Buy Now, Pay Later did not originate in Australia. Depending on whom you ask, BNPL originated with Klarna in the Nordic region or with Household Finance and Synchrony decades ago. But the recent trend in zero-interest credit cards indeed points to the land down under as the source for this innovation.
As Mercator mentioned in December 2019, BNPL is a good option, but the model in its current state will not last long. This year alone, the market has seen excellent developments by Mastercard and Visa, a market entry by PayPal (which services more than 400 million global consumers), banking alternatives, and the acquisition of Afterpay by Square.
Amongst all that action was the Australian Stock Market (ASX) beginning to shy away from what appeared to be a credit card alternative as the field of 12 BNPL firms lost 23.7% in market capitalization between April and May 2021. The purge has gotten even worse these days, but that is another story for another day.
Today’s big deal is the emergence of zero-interest credit cards. These are not the promotional cards with hidden fees that the N.Y. Times criticized in 2015. Instead, the cards we refer to are engineered for consumer efficiency, carry the brand marks of Mastercard and Visa, and operate in the digital and physical environment. The issuers are the four top Australian banks: ANZ, CommBank, NAB, and Westpac. PaymentsJournal covered this trend in August 2021, but the product is blossoming and worth a look.
U.S. credit card issuers who now toil with diminishing loan portfolios and revenue stress will find an opportunity with zero-interest cards. From a risk perspective, the option is prime. These low-line credit cards provide a pathway to take in lower-grade but bank quality risk and graduate the customers to other banking services and higher line cards as payment histories prove creditworthiness.
Yahoo Finance recaps several programs in their Australian report today.
Westpac has joined Commonwealth Bank (CBA) and NAB in launching its zero-interest credit card aimed towards millennials and Gen-Z customers.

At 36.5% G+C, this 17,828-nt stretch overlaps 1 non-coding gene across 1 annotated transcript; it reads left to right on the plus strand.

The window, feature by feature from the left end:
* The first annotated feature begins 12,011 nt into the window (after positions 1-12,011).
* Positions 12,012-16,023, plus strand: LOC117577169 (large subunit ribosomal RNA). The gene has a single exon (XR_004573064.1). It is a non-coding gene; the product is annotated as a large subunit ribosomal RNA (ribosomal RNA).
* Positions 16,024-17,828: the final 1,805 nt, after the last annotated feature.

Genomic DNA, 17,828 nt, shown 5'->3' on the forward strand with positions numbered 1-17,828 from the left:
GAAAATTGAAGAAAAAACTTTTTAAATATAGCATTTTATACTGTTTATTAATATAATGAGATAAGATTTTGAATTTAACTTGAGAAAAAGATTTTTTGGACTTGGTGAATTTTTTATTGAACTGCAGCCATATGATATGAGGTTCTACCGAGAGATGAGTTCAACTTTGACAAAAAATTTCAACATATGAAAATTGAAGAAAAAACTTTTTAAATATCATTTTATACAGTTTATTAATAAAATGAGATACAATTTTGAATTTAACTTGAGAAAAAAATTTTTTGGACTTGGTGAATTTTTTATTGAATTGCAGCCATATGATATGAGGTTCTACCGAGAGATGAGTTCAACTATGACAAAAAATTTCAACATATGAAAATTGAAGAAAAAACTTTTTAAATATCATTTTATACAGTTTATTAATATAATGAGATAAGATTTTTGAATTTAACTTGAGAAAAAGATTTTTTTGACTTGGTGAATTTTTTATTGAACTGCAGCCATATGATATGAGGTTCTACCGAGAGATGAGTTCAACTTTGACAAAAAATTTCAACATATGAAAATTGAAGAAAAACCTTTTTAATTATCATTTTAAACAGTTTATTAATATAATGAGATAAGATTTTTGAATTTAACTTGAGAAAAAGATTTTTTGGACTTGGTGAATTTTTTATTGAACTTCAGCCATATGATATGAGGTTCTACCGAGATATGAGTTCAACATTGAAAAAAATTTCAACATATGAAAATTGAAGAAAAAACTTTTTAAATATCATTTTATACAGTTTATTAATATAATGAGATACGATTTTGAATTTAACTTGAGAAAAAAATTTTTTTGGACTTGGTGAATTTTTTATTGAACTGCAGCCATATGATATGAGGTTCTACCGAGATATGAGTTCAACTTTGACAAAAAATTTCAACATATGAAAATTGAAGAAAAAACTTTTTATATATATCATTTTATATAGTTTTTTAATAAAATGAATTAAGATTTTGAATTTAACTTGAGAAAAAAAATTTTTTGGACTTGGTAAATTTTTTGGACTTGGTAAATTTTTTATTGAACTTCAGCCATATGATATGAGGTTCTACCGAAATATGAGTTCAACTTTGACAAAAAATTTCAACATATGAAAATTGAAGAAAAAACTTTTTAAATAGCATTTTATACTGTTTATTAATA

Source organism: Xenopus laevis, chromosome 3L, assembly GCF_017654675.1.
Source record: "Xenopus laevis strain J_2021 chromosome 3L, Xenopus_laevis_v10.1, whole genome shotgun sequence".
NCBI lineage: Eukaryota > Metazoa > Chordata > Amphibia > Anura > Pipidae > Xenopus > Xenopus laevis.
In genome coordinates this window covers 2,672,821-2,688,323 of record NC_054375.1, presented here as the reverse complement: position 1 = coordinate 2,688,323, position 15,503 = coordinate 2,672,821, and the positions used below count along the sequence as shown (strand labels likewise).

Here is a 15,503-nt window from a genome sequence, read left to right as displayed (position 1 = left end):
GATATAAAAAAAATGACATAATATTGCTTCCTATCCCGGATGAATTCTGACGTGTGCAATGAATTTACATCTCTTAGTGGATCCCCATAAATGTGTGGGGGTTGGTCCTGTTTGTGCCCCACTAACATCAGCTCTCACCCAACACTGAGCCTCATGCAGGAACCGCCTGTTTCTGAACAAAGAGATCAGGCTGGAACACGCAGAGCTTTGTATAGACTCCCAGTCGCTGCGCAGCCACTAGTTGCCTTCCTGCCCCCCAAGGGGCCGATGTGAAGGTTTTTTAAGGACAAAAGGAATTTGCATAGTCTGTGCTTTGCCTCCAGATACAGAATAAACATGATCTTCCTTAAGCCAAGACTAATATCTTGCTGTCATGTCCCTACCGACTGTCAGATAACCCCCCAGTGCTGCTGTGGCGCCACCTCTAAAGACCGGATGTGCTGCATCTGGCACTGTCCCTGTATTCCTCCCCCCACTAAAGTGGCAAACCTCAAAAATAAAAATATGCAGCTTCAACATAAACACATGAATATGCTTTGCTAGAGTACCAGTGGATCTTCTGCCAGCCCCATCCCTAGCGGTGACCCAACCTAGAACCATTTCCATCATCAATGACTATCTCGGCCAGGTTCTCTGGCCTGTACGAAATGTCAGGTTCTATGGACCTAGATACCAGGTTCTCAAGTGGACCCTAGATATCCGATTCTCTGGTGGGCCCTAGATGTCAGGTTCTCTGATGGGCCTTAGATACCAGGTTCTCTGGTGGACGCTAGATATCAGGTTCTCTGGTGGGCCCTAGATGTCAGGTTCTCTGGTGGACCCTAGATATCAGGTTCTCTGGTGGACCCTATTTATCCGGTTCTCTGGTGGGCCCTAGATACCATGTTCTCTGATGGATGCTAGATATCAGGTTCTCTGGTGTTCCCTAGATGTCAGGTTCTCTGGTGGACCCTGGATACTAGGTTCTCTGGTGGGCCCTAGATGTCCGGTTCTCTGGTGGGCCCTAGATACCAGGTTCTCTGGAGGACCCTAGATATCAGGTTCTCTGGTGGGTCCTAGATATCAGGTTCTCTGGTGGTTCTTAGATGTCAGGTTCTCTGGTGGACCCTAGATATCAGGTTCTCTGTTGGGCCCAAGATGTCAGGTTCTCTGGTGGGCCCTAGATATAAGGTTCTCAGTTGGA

The card, like the others, has zero interest on purchases but instead charges a monthly fee if the card has been used.
In a profile on the Westpac Flex Card, Yahoo summarizes:
Credit limit: $1,000
Monthly fee: $10 owed only if the customer has not paid the amount due for the previous month on time.
Customers will be able to apply for the card via the Westpac banking app or online. If their application is approved, a digital card will be issued and ready to use within minutes via their banking app or mobile wallet.
This card’s verification code (CVC) will automatically change every 24 hours in terms of security.
These cards may not be for you or me. I like the feeling of carrying an Amex, Citi Rewards MC, Discover it Card, and Chase Sapphire, with combined credit limits >$100,000 that I will never use, but we are not that market. The target for the zero-interest card is younger, less established, and with fewer options. And in the U.S. market, I’d SWAG it at about 40-50 million potential consumers. So, think Millennials and Gen-Z as the target segment.
Call me old school, but if you hit that market and are only 10% successful, you can build a $4 billion loan book in the short term and grow the segment into a feeder group with deposit and loan products. Simple math suggests more than $12 billion in spending. That is enough of a market to excite your 2022 MBOs if you are measured on loan growth.
And the product will not be a flash in the pan; it will be a game-changer for the credit card industry.
Overview by Brian Riley, Director, Credit Advisory Service at Mercator Advisory Group